“The natural world is the life-giving nourishment of our physical, emotional, aesthetic, moral, and religious existence. The natural world is the larger sacred community to which we belong. To be alienated from this community is to become destitute in all that makes us human. To damage this community is to diminish our own existence.”
We live in a sacramental universe, a universe that is an expression of the divine, an outward and physical sign of an inward and spiritual grace. The inward and spiritual grace at the heart of creation is revealed by its outward and physical manifestations. The ongoing, evolving creation reveals God as its Source. God’s beauty and love, power and energy are mediated through the natural world.
This understanding is missed by those whose primary form of news, analysis, and entertainment is commercial television and whose worldview is shaped by the commercial media. Today’s dominant commercial culture knows nothing of the sacramental value of life or the intrinsic value of God’s creation. Its view is purely utilitarian, based on turning plants, animals, land, and even water into commodities so that they can be bought and sold, reducing their value to the economic value of the bottom line. This ideology desacrilizes life and creates a framework that allows creation to be exploited for the sake of human beings. It also diminishes human life and hopes for the future.
In spite of our incredible cultural and technological accomplishments, we humans are still created beings, dependent on the God who created us and interdependent with the rest of creation: plants and trees, mountains and rivers, stars and swirling galaxies. What we do affects the whole web of life, and the condition of the whole affects us. Poisons released into the air and waters come to lodge in our tissues, as well as in the tissues of the other creatures with whom we share the earth. The loss of other species depletes the biological diversity from which medicines and food sources for human beings are developed, while also diminishing the whole. Climate change brings floods and super-hurricanes, changes disease patterns, destroys ecosystems, and threatens to submerge whole islands, including populated ones.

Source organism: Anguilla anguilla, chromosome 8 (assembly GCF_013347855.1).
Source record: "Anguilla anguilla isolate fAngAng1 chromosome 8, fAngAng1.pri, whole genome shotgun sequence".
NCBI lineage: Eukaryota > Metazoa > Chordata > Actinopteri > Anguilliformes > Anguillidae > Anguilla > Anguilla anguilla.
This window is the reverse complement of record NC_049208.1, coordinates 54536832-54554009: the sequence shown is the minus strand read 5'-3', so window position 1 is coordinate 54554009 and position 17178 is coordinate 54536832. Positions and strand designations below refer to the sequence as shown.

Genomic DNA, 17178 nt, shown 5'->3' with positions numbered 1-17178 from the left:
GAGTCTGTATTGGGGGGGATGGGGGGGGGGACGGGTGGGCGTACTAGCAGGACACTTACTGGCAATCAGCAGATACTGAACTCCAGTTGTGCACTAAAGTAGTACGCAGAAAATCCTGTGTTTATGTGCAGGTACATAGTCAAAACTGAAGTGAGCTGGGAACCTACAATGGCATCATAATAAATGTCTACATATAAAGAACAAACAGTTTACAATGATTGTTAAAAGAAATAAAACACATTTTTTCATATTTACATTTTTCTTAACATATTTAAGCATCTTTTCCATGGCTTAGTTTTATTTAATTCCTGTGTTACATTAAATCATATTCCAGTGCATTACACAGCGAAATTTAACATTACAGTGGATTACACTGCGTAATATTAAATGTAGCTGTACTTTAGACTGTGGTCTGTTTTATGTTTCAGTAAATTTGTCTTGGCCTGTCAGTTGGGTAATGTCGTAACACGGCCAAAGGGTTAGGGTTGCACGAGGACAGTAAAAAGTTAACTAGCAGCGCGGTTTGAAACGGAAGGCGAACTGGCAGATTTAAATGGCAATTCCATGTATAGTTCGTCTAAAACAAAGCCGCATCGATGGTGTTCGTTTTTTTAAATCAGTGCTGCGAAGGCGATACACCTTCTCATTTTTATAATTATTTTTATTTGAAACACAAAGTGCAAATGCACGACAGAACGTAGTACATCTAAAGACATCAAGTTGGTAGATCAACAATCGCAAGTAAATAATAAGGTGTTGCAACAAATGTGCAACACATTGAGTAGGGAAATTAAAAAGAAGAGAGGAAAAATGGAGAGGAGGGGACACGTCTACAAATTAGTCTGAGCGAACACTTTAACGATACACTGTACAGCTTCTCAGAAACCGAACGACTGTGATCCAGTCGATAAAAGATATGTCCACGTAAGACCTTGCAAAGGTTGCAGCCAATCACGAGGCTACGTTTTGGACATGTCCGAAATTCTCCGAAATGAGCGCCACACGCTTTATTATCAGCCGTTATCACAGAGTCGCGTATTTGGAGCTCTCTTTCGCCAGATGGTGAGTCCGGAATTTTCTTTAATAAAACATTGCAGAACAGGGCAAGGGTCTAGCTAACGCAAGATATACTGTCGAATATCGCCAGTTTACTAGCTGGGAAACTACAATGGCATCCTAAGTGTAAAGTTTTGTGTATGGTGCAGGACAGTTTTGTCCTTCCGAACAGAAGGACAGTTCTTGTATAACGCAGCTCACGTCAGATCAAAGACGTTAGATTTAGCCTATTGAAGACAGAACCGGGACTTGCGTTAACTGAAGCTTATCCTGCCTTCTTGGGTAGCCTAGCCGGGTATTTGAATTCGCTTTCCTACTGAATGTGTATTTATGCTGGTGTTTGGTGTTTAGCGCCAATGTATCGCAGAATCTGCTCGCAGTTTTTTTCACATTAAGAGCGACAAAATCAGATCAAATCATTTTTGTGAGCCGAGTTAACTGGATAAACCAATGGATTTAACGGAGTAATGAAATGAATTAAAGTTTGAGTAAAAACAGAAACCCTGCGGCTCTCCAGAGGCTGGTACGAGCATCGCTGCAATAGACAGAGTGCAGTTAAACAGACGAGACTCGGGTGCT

In the midst of these grave challenges, faith communities have a profound opportunity and responsibility to lend aid and to point in the direction of hope. We hope that the materials listed here will help inspire and motivate us all to do our small part in helping to preserve God's creation, for the sake of the people we love, for the sake of the whole, for the sake of future generations, for the sake of our souls.
What Individuals and Families Can Do
Simplicity is a traditional spiritual discipline, a means of grace that has been practiced by Christians and people of other faith traditions. It is a basic form of spiritual resistance to the commercial pressures to over-consume. By moving toward a sustainable lifestyle through the practice of simplicity we exercise our moral agency, develop our integrity, and contribute to a more hopeful future.
We can also move toward connection with the larger community, supporting local small businesses and farmers, and working on regional, national, and global initiatives that move us toward the needed transformation.
What Local Churches Can Do
Churches and other faith communities can offer creative, celebratory events that nourish the spirit, demonstrate alternatives to the consumer culture, and bring hope and joy. Such experiences are spiritually renewing and enable us to stay in the struggle for the long haul. Worship services and rituals can be held outside, or can incorporate story, symbol, and art to cultivate reverence for God’s creation.
Small groups can provide support for lifestyle change and action. Bible studies, prayer groups, book studies, workshops, educational forums can raise peoples’ consciousness about God in creation and our responsibility to the natural world. Local churches can institute programs that enable them to witness and model the emerging paradigm of Earth Community by eliminating toxic chemicals, becoming more energy efficient, creating a community garden, or landscaping with native plants. In these ways, churches demonstrate concern for God’s creation and model responsible stewardship.
Churches can work with interfaith and secular organizations to create sustainable communities and advocate for policies of justice, peace, and environmental healing.
Order Hope for the Earth: A Handbook for Christian Environmental Groupsby Sharon Delgado